I’ve been up since the asscrack of dawn, watching the Olympic women’s football bronze medal match between Canada and France and let me just say, this is pretty much the only time you will see me up that early with not a word of complaint. I am not generally a sports fan. Nevertheless, two years after getting pulled into watching soccer by Nic (a lifelong Spain fan) during the 2010 World Cup, I have to say that if you aren’t watching women’s football, you’re missing out.
Since watching that first tournament, I was looking for a team that would make me a genuine fan. I love watching Spain’s men, but their tendency to play perfect, skilled possession without scoring until the last possible second can be irritating. I tried supporting Germany’s guys on the basis of my nearly all-German heritage in both the World Cup and this year’s Euro, but I just don’t find them particularly inspiring, though I did like watching them beat Andy’s Argentinians in 2010. Brazil was big and dynamic and impressive at times, but as a team they lacked that group spirit and strategy that make team sports what they are. I loved Robben and Sneijder and the Netherlands during the World Cup, but found them petulant, unprofessional, and dirty players in this year’s Euro. Alas, none of the men’s teams quite managed to grab me in the gut and heart. They don’t make me want to throw up, they don’t make me scream, and they don’t make me cry.
And then there was the Women’s World Cup last summer, and as resistant as I am to the intense patriotism and nationalism of my home country, I found myself starting to have those inadvertent somatic reactions while watching the US women’s team play. I mean, I’m not gonna lie, it doesn’t hurt that there are so many badass babes and at least a few queers. Abby Wambach and Amy LePeilbet have major butch swagger (however they might identify); Hope Solo is a beautiful basilisk who announced her 150-pound weight proudly on Letterman; Megan Rapinoe is out as gay; captain Christie Rampone is a mom who’s battled Lyme disease; Alex Morgan and her perpetual pink headbands bring the girly girl onto the field…and of course there’s Pia Sundhage, the flawless silver fox coach. But more than that, watching the World Cup last year it was clear that these women were playing high-level, professional, skilled football, and they were playing it as a smart, supportive team. Not a single other team in the World Cup tournament played on that level; even Japan, who beat the US in the final, pulled off some underdog magic. As inspiring and deserved as Japan’s win was, watching my new loves lose in that final was crushing.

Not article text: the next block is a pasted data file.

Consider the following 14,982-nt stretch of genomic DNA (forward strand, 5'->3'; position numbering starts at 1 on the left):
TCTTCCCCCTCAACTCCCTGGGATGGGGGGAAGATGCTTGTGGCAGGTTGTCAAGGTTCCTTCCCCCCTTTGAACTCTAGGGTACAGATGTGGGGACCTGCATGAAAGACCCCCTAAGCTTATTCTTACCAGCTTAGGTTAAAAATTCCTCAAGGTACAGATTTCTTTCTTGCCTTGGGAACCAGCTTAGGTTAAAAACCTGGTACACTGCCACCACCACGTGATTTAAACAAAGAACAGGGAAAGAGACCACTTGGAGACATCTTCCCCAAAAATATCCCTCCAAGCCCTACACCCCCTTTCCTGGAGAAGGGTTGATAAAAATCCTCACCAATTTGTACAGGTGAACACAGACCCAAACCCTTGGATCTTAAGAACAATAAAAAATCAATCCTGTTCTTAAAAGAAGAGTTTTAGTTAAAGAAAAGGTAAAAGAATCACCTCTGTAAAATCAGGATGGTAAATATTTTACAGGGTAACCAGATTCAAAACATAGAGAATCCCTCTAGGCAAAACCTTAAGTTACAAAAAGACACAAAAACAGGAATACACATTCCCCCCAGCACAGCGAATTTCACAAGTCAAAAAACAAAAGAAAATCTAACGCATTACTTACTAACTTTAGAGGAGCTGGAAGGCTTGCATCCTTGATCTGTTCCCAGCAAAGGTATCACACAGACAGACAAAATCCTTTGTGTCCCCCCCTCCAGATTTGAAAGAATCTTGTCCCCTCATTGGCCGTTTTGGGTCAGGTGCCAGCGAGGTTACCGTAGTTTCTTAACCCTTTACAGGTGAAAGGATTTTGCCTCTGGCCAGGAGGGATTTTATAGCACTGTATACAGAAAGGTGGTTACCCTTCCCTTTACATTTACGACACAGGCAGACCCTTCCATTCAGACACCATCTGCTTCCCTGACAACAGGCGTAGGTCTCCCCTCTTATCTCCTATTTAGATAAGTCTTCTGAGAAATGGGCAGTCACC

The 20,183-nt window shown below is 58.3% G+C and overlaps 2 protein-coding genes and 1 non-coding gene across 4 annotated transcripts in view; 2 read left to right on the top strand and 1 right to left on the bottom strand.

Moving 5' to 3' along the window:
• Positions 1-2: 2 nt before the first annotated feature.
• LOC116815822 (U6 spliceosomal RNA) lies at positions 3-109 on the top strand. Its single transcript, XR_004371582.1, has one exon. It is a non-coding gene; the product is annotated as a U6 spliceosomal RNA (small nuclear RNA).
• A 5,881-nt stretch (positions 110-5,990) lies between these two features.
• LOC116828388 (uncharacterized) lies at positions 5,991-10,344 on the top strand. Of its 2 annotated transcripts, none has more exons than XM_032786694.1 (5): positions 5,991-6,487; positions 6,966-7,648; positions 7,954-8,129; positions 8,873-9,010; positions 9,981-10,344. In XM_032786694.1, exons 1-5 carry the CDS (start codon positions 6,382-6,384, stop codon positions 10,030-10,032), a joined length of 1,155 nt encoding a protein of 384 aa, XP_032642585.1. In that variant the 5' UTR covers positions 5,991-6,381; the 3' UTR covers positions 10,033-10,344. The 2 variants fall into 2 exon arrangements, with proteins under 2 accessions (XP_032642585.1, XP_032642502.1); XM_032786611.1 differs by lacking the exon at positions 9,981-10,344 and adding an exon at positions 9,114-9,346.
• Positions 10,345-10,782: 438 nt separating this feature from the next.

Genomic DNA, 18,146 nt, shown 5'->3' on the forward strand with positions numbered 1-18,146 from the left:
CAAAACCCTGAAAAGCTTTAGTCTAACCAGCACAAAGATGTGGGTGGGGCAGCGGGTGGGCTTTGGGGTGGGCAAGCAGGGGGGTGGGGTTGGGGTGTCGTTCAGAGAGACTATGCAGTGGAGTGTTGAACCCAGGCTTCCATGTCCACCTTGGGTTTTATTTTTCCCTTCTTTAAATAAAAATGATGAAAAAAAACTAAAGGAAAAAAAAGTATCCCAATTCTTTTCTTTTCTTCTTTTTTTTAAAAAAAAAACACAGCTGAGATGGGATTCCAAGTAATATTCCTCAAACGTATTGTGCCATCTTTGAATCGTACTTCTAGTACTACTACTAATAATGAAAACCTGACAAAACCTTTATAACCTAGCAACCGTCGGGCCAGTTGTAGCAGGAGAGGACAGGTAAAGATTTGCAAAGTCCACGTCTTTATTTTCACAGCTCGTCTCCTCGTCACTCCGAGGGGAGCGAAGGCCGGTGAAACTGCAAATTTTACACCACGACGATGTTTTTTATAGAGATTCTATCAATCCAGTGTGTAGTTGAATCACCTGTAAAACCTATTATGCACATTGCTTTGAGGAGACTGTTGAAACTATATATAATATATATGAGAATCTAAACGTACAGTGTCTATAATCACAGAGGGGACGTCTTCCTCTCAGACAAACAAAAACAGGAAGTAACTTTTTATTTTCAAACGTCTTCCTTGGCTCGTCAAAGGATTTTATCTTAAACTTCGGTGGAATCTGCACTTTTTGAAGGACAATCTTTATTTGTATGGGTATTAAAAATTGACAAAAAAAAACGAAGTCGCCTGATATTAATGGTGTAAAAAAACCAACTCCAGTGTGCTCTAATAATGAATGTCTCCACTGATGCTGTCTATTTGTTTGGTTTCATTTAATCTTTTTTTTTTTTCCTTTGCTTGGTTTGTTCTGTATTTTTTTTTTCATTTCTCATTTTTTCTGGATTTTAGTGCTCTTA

This year’s Olympic women’s teams have been such a treat because the level of the game has skyrocketed. It’s not only the US women who look like true professional players anymore; there are many teams that bring it when they step onto the pitch. Going into the Japan-France semifinal, I expected to support Japan after they tugged everyone’s heartstrings during the World Cup, but found myself loving France, repeatedly disappointed when they couldn’t finish their attempts on goal. They’re so quick and sharp! I remembered Gaëtane Thiney and Élise Boussaglia from the World Cup, as well as Louisa Necib and her perfect ponytail and full eye makeup that stays intact throughout the full 90 minutes of every game, an inspiration to hard femmes everywhere. Eugénie Le Sommer’s ability to get forward through a wall of defenders has made her the first player I’ve found myself noticing whenever she appears.
And then there’s the Canadian women’s team, representing my adopted country, who were last place in 2011′s World Cup. The USA-Canada semifinal was without a doubt the best (and most nerve-racking) match I’ve ever seen. Seven goals scored total, a hat trick for Canadian captain Christine Sinclair, three goals scored back-and-forth within 10 minutes, and Alex Morgan’s winning goal in the 123rd minute made this one a major nail-biter. Interest and support for women’s football is growing, too. A BBC commentator noted that the previous record for audiences attending Olympic women’s football matches had been around 26,000. Today, the United States will showdown with Japan in a rematch of the World Cup final in front of 80,000 at Wembley. Numbers like this can only mean good things for the future of these athletes, and I hope it means major investment in training and playing opportunities for them.
This morning the Canadian women’s national team won the bronze medal and did what they set out to do: leave a legacy for Canadian soccer before 2015′s World Cup, as winning goal-scorer Diana Matheson said after the match. The team was visibly exhausted and sloppy; France played better than they did by far, creating exponentially more opportunities to score. But keeper Erin McLeod, assisted by excellent players like Desiree Scott, was impenetrable, and Sophie Schmidt got the ball to Matheson just in time to make it happen. Every game these teams play is high stakes, not for Olympic or national glory but for women’s football as a sport, inspiring girls to put on their boots and go play. High stakes are what make true fandom, and these are stakes that get me where it counts. I can’t fucking wait for 2015, but in the meantime, you’ll have to excuse me. I’ve got my USA babies up against Japan this afternoon, and I need to go glue myself to the TV screen.
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